“I told him it was because I rolled out each morning an hour before him and was headed up the steeper backside of the mountain before he even brushed his teeth. I explained that I packed a lunch and stayed on the mountain all day instead of coming in to nap midday. I reminded him that I’d been absent from the dinner table the hunters shared each evening because I’d stayed out hunting until the last legal light to shoot. I ended our conversation by telling him if he’d spend a little less time in camp, he’d have better luck seeing a big buck. After that little encounter, we got along just fine,” Teutsch laughed.
And while for the most part, Teutsch said she’s been pretty fortunate when dealing with members of the opposite sex, stories like that give her all the more reason to use her status to discredit negative stereotypes. As a nationally recognized hunter, Teutsch advocates for maintaining the right to hunt, ethically and responsibly. She also encourages others to pick up a bow or a gun and head to the woods.
“Teaching the younger generations to hunt ethically is also teaching them valuable life skills. You’re teaching discipline, how to deal with disappointment, responsibility, patience, respect and self-reliance when you share ethical hunting practices,” Teutsch said. “As the older generations retire from hunting, the younger generation has to take up the flag and keep it flying.”
When she’s not out hunting, Teutsch dedicates her time and resources to major conservation groups, including the National Rifle Association, Rocky Mountain Elk Foundation, Safari Club International, Houston and Dallas Safari Clubs, the Mule Deer Foundation, National Wild Turkey Federation, Ducks Unlimited, Texas Wildlife Association, Texas Trophy Hunters Association, the Sportsman Alliance and the American Daughters of Conservation.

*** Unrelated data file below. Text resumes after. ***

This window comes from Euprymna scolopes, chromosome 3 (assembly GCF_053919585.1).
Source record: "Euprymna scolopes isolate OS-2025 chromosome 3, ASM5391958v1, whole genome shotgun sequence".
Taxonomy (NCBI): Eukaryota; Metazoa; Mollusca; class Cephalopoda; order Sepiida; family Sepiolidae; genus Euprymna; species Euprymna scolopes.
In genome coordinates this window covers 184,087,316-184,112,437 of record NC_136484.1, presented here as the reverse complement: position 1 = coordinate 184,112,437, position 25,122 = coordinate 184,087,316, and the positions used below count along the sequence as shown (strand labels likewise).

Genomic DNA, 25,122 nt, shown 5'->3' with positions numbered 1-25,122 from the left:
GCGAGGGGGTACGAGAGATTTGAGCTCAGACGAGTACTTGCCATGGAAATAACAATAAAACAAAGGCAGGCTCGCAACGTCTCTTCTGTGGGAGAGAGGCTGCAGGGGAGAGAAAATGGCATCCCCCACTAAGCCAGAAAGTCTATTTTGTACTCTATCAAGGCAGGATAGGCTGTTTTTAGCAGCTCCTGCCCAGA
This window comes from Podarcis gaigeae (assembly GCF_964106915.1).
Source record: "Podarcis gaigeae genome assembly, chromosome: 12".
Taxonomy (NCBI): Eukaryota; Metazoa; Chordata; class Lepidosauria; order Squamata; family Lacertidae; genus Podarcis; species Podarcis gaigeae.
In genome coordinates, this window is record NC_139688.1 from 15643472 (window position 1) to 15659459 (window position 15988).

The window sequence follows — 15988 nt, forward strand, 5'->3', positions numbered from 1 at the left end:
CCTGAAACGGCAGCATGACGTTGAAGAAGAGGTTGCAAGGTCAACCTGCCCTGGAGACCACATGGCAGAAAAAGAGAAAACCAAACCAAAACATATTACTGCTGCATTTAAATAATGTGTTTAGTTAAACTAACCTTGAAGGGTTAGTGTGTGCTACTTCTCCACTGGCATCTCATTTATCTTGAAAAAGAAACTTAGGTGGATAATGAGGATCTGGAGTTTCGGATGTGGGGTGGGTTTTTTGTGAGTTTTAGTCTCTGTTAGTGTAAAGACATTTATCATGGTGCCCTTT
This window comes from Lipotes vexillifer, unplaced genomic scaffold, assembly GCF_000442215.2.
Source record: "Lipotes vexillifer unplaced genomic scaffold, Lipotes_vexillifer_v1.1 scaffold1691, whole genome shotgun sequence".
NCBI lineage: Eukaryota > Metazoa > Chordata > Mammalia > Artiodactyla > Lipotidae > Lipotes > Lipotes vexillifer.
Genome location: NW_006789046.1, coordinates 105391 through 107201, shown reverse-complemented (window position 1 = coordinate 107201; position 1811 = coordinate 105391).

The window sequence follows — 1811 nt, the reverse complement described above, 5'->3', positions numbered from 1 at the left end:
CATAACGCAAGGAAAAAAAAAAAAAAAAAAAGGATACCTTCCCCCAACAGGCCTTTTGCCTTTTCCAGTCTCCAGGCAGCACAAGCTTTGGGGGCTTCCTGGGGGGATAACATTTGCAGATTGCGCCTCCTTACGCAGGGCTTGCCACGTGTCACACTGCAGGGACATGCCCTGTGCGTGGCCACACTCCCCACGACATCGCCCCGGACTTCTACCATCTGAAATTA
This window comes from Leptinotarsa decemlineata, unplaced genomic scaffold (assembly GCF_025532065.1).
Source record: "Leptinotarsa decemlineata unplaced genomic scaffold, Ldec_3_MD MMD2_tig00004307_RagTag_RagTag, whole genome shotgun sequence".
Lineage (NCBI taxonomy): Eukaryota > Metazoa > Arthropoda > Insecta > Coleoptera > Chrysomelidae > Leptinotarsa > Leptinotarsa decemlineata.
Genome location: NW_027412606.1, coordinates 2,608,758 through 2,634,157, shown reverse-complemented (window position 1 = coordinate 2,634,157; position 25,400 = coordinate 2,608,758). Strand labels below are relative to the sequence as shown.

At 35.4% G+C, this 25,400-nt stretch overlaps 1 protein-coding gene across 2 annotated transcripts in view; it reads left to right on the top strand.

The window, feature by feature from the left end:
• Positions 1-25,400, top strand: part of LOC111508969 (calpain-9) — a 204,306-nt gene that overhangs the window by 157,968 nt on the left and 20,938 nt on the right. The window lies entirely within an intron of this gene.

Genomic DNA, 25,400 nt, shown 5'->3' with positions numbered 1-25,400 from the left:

In addition to being a ProStaff member for ReelCamo Girl, a lifestyle brand that focuses on women who love the outdoors, she’s also a lifetime member of DIVA-WOW Women Outdoors Worldwide, a volunteer organization that strives to support, encourage and teach women the benefits and enjoyment of shooting and outdoor sporting activities. She also represents Prois, a women’s hunting apparel company run by women that manufactures athletic, technical hunting and shooting clothing for women.
“Having these partnerships and relationships with these fine companies allows me access to top quality outdoor products that prepare me for the hunt, enhance my performance and protect me while I’m afield,” Teutsch said.
Other outdoor companies she represents are Grizzly Coolers, Tactacam and GSM Outdoors, which is the umbrella company for Stealth Cam, Walker’s Game Ear, Muddy, Hawk Hunting, Big Game, Birchwood Casey, Nap Archery Products, Hunters Specialties, HME-Hunting Made Easy, SME-Shooting Made Easy, Bullseye Cams, Cyclops, Boss Buck, American Hunter, Western Rivers, Viking Solutions, Coyote Light, Crossfire Gear, Scent Slammer, AmmoPal, Down & Out Blinds, Tekmat and Skullhooker.
But the cool gear and national recognition isn’t everything. Each trip to the fields, the forest, the mountains, the lakes and rivers or the swamps is a new and unique opportunity to strengthen Teutsch’s character and resolve.
“Hunting has taught me hard work, patience, persistence and self-reliance in a way nothing else has. The time and effort required to be consistently successful is quite substantial. Tenacious determination has served me well when the terrain was tough or the mountain air got thin,” she said. “One of the other things I’ve learned is to manage disappointment more effectively. If a hunt ends without a harvest, it’s still a win. I have a grateful heart for the time afield, and I usually learn or see something new each time.”
For those interested in learning about hunting, Teutsch offers this advice:
“Get outdoors, find someone near you to mentor you, read, research and learn everything you can about what you’re interested in. Put the time and effort into mastering your skills then move forward confidently. Women are the most capable, resourceful creatures on earth. With a little determination and instruction, they can accomplish most anything they set their mind to.”